What Smoking Does to Your Appearance

  • Woman smoking
    A Harmful Habit Inside and Out
    You may be aware smoking increases your risk of cancer, but some of its other negative effects may be staring back at you in the mirror. Premature wrinkles, rotten teeth and yellow fingernails represent just three unflattering consequences of lighting up a cigarette. Before you open that next pack of cigarettes, take note of these seven ways smoking alters your appearance for the worse—along with the positive effects quitting smoking might have on your looks.



  • Woman facing Mannequin
    Gray Facial Skin
    Nicotine and other chemicals in cigarettes narrow your arteries and reduce the amount of oxygen that can reach your skin. In light-skinned people, this results in the facial skin exhibiting a grayish cast. In people of color, the face may look dull or darker overall. While makeup can mitigate this effect in women, men aren’t so lucky. However, when you quit smoking, oxygen flow to the face may increase and lead to a naturally brighter or rosier complexion.



  • Woman applying face cream
    Premature Wrinkles
    Cigarette smoking can cause facial tissue to lose elasticity due to reduced oxygenation, which often leads to premature wrinkling. Many smokers—both men and women—exhibit lines that radiate out from the lips, possibly caused by the muscle activity involved in holding a cigarette in the mouth. Once these wrinkles develop, you cannot reverse them by quitting smoking. However, you can avoid developing premature wrinkles if you quit before they begin.



  • Examining Oral Cavity
    Rotten Teeth
    Smoking causes over half of the cases of adult periodontal (gum) disease in the United States, according to the International Academy of Dermatology. Gum disease can lead to unsightly rotten teeth that require extraction or other significant dental interventions like root canals or gum surgery. Smoking also discolors the teeth, turning them an unflattering yellow. When you quit smoking, you enhance your overall dental health and reduce your risk of needing gum surgery or tooth extractions.



  • Pustular Psoriasis
    Pustular Psoriasis
    Women smokers, in particular, face an increased risk of developing pustular forms of psoriasis. Pustular psoriasis is a skin condition that causes unsightly red, scaly skin patches dotted with white, fluid-filled pimples, often on the hands and feet. Beyond its unappealing appearance, pustular psoriasis can be painful. And smoking makes psoriasis of all types more resistant to treatment. Quitting smoking reduces your risk of developing this unpleasant skin condition and makes it more treatable if it does arise.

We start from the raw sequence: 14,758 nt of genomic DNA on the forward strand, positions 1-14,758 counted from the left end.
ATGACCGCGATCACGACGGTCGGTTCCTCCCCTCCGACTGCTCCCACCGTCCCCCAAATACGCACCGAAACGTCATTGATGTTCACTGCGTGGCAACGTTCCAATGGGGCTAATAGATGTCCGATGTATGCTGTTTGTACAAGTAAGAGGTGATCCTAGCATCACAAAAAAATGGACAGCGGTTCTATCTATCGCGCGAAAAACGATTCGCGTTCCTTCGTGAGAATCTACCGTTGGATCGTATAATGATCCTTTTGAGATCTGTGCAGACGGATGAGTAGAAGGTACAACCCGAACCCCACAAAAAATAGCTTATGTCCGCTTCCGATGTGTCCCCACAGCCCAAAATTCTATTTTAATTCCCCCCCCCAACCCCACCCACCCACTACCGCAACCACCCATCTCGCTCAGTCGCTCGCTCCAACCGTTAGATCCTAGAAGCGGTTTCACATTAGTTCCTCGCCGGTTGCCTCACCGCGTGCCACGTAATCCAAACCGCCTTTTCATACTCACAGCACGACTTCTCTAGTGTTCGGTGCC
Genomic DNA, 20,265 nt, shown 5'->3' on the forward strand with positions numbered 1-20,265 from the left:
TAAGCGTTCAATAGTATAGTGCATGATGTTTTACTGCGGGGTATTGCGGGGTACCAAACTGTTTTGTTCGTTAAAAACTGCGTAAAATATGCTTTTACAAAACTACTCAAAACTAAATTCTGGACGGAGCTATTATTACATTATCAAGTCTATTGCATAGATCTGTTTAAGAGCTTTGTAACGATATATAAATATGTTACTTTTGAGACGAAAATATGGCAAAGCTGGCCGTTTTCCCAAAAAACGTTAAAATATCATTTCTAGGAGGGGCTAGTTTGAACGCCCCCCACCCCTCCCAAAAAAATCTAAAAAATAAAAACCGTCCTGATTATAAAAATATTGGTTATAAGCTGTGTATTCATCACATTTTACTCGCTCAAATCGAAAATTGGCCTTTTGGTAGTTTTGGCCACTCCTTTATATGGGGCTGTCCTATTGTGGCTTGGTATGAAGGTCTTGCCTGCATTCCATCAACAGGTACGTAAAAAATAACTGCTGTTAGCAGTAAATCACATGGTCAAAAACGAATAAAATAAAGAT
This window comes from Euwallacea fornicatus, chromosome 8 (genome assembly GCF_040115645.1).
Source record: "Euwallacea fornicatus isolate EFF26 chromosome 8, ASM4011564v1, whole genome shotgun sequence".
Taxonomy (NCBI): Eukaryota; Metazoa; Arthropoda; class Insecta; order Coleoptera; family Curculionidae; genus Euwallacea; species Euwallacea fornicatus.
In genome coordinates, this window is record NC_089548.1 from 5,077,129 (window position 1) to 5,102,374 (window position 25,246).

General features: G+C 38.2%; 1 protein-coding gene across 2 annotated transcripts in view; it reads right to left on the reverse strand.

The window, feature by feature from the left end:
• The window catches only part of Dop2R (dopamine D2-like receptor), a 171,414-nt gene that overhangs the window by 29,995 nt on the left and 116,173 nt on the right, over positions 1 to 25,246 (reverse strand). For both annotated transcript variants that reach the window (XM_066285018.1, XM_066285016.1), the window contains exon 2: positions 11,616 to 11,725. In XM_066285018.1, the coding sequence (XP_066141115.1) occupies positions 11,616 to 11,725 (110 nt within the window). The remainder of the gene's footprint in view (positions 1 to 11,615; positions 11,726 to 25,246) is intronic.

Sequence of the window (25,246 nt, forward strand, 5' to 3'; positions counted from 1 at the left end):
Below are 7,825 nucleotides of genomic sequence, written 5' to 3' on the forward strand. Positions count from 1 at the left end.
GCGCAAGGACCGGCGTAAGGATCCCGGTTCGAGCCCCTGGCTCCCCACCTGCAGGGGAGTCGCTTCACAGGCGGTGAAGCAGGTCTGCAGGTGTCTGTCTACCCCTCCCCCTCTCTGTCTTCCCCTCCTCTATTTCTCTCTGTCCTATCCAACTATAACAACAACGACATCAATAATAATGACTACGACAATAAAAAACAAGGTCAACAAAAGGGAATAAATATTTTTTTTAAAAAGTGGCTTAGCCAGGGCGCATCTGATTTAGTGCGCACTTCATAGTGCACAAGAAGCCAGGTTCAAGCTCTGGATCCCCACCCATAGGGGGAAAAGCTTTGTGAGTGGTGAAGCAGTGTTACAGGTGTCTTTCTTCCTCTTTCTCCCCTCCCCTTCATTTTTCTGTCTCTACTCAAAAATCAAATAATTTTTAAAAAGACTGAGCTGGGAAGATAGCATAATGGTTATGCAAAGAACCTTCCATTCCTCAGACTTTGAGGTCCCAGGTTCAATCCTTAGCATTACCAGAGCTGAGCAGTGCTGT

• brittle nails
    Stained Fingernails
    Almost all smokers have yellow-stained fingernails on the hand with which they hold their cigarettes. This is not surface staining; the nicotine and other chemicals in cigarettes actually saturate your nailbed to cause yellowing and sometimes nail deformity. Fortunately this condition is reversible. When you quit smoking, your nails will recover and grow out in a natural color again. In fact, you will be able to see a line on your nail where the yellow stops and the normal nail begins.



  • Smoking
    Nicotine Stomatitis
    Many smokers develop white, dimpled skin on the roof of the mouth and back of the throat. Nicotine in cigarettes causes this tissue to become thick, with deep wrinkles called fissures. This unhealthy-appearing skin may be clearly visible to others when you laugh or talk. The good news is nicotine stomatitis can be completely reversed by quitting smoking. After you quit, the skin of your palate will gradually return to a normal, glistening reddish color.



  • Woman Holding Sweater Up Over Mouth
    Bad Breath (Halitosis)
    Smoking can cause serious bad breath because it dries out the oral cavity. This dryness inhibits the ability of normal flora (bacteria) to maintain a healthy, sweet-smelling oral environment. And if your smoking also has caused you to develop periodontal disease or rotten teeth, then your halitosis may be even worse. You can avoid the embarrassment of bad breath by quitting smoking. As soon as you quit, your mouth becomes rehydrated and your oral flora can do their job properly.



What Smoking Does to Your Appearance

About The Author

As “the nurse who knows content,” Elizabeth Hanes, RN, works with national and regional healthcare systems, brands, agencies and publishers to produce all types of consumer-facing content. Formerly a perioperative and cosmetic surgery nurse, Elizabeth today uses her nursing knowledge to inform her writing on a wide variety of medical, health and wellness topics.
  1. Smoking and The Skin. International Academy of Cosmetic Dermatology. http://www.iacdworld.org/skin/smoking.htm
  2. Health & Cosmetic Effects. Kansas Department of Health and Safety. http://www.kanquit.org/health_cosmetic_effects.html
  3. Vander Straten M, Carrasco D, et al. Tobacco Use and Skin Disease. South Med J. 2001;94(6) http://www.medscape.com/viewarticle/410808_2






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Medical Reviewer: William C. Lloyd III, MD, FACS
Last Review Date: 2020 Sep 23
THIS TOOL DOES NOT PROVIDE MEDICAL ADVICE. It is intended for informational purposes only. It is not a substitute for professional medical advice, diagnosis or treatment. Never ignore professional medical advice in seeking treatment because of something you have read on the site. If you think you may have a medical emergency, immediately call your doctor or dial 911.